Every year, around this time, performances of “The Nutcracker” pop up across the world, and many families make it an annual tradition to see the famous ballet.
For the people who see the performance each year, there is no question as to why. But for those who have not been exposed to the experience, Alan Hineline, CEO of Central Pennsylvania Youth Ballet, said it lets people escape into what the holidays are about.
“I think it’s part of all our holidays because it brings to life the fantasy that we all have about what Christmas is and can be,” he said. “It paints this very, very heartwarming, romantic picture of what the holidays are really about.”
The two-act ballet was adapted from a story called “The Nutcracker and the Mouse King.” The performance premiered with music by Tchaikovsky in the late 1800s in St. Petersburg, Russia, according to the Moscow Ballet. “The Nutcracker” suite was the only well-received part at first, but about 100 years later, the entire performance became popular. It has since been performed by ballet schools and companies across the world, the company said.
While the ballet is performed year-round in Europe, performances of “The Nutcracker” are largely scheduled near Christmastime, Hineline said.
“It’s like the Macy’s Thanksgiving Day parade ... it’s become a tradition, and it’s a strong holiday tradition,” Hineline said. “It paints a picture of the pre-technology days of Christmas, where people gathered around and socialized and families were really together. It’s about a really American experience.”
CPYB performs the George Balanchine version of “The Nutcracker” each year, with the steps exactly the same as the choreographer wanted them. CPYB is the only pre-professional ballet school allowed to use his choreography, which is taught to students by a special instructor.
However, there are other versions performed in the Midstate.
Victoria Silva, school director at Pennsylvania Regional Ballet in Enola, said the school performs “The Nutcracker” every year. Their performance is based off of the first version, as well as the one the Royal Ballet performs, but the school has also developed a lot of its own choreography. She says they adapt it a little bit each year.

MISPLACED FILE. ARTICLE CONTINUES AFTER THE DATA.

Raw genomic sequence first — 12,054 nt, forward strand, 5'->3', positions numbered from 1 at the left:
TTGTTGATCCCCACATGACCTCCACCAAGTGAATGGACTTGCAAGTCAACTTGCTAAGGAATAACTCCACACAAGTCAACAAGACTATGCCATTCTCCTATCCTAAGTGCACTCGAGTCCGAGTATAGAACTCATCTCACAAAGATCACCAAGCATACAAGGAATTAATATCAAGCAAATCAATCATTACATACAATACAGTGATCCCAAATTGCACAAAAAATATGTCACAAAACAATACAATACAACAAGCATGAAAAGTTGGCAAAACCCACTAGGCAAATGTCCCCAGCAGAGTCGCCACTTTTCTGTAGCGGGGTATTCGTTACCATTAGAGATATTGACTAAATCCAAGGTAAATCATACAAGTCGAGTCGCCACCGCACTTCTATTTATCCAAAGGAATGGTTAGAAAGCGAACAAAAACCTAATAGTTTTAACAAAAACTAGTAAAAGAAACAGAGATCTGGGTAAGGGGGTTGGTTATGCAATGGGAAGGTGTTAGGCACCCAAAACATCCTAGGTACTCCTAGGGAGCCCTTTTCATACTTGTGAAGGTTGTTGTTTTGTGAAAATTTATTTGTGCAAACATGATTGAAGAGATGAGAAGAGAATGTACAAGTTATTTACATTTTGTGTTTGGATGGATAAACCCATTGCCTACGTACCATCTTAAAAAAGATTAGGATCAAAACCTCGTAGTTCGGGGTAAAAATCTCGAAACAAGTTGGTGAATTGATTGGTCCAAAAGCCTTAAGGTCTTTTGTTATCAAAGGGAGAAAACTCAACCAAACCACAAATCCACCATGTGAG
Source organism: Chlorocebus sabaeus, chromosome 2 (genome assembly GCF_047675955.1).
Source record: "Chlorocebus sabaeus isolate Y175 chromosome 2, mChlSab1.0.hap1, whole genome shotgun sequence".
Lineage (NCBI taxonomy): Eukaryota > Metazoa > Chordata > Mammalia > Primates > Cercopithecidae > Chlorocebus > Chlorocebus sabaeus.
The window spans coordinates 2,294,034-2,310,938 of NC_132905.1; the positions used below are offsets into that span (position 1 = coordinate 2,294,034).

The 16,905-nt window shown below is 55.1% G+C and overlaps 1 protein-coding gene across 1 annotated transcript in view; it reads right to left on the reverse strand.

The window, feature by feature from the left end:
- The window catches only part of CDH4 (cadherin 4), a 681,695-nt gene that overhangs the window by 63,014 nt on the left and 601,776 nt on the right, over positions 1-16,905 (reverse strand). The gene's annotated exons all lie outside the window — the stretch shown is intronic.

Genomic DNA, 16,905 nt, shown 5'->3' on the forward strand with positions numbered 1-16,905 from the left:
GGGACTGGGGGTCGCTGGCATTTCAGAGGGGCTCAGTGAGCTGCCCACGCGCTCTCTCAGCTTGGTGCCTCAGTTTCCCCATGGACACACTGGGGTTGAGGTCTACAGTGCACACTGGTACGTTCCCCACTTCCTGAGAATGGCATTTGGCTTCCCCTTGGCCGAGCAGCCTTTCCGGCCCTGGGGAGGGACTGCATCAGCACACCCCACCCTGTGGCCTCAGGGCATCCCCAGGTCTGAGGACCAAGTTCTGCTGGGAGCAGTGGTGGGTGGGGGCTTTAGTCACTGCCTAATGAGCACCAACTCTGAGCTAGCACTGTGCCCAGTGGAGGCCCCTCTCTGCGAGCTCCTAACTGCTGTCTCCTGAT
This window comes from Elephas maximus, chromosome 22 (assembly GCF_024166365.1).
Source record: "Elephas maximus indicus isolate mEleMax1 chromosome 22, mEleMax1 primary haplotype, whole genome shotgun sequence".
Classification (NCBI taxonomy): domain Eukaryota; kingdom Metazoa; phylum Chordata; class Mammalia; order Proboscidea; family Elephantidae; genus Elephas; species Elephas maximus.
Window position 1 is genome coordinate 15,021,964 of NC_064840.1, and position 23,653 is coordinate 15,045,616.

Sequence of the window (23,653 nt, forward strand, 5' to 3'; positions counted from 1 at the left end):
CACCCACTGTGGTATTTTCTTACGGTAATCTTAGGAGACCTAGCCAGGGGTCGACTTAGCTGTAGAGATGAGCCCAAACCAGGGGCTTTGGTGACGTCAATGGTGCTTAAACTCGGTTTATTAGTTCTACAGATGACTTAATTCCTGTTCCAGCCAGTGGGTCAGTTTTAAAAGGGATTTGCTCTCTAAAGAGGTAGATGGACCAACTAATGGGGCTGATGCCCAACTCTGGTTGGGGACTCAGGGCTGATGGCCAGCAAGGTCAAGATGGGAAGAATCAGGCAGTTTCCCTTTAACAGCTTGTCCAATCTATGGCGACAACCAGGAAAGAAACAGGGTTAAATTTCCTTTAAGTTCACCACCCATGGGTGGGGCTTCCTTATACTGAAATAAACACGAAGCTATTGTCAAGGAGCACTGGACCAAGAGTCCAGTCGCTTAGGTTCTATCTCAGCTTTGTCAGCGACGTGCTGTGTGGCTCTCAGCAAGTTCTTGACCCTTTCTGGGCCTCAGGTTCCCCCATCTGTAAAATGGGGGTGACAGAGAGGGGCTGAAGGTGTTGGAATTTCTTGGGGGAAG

Silva said she believes there are so many variations on the story and choreography because it gives people options and a way to make the ballet a little different each year.
“(There are) other organizations like our own, (where) we’ve just kind of developed our own choreography over the years, and pick and choose from certain things that we liked,” Silva said. “I think it’s for audience feel, so it’s not always the same every year.”
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Jennifer Turner Long, the owner of The Studio in Enola, said this year is the first time they will be performing “The Nutcracker.”
While the studio followed the original story of the ballet, Turner Long said they did a lot of their own choreography. She said she believes people want to be able to put their own mark on it.
“Even though our choreography might be a little different ... we want folks to be familiar with the story, so we don’t want it to be so different that they don’t know what’s going on,” she said. “I think that’s part of what makes ‘The Nutcracker’ timeless, too. Dancers are artists, choreographers are artists, and they want to make it unique and special.”
There are variations for a number of reasons, but Hineline said he believes one of the biggest reasons is because there is significant brand recognition when a company or school says they are performing “The Nutcracker.” He said people can go to different regions in the country and there will be twists to the story and the way it is choreographed.
Hineline said the story is in the public domain, so people are able to take artistic license when they perform “The Nutcracker.” However, the Balanchine version requires permission from the Balanchine Trust to be able to use the choreography.
A ‘magical’ experience
Silva said the ballet is set at a Christmas party to start, so people associate it with the holidays. She said starting off the season with the magic of “The Nutcracker” has become a holiday tradition for so many people. For families to be able to bring their children to a performance where there is live music and dancing is an opportunity that doesn’t come along every day, Silva said.
“It’s a very wonderful experience to come and be able to be a part of that,” Silva said. “And to come to a theater and have that experience as a child, or even an adult, it just takes you to a different place. It’s a different world.”
Hineline agreed, saying his favorite part about putting together “The Nutcracker” is watching how enamored the children are during and after the performance. He said it’s a great opportunity to expose children to music, theater and dance that’s not too long and is interesting to watch.
The ballet is a timeless story, Turner Long said, which is why she thinks the story has survived such a long time. She said it brings out the imagination in children and allows them to get into the spirit of the holiday season.
“It’s magical,” she said. “It kind of carries you away — every child’s fantasy is a land of sweets — and as an adult you remember that. It’s just a very beautiful thing, and it gives you appreciation for some peace and some joy out of the hustle and bustle that often accompanies the holidays. For an hour or two you forget what you haven’t done yet, and you’re kind of carted away to a magical place.”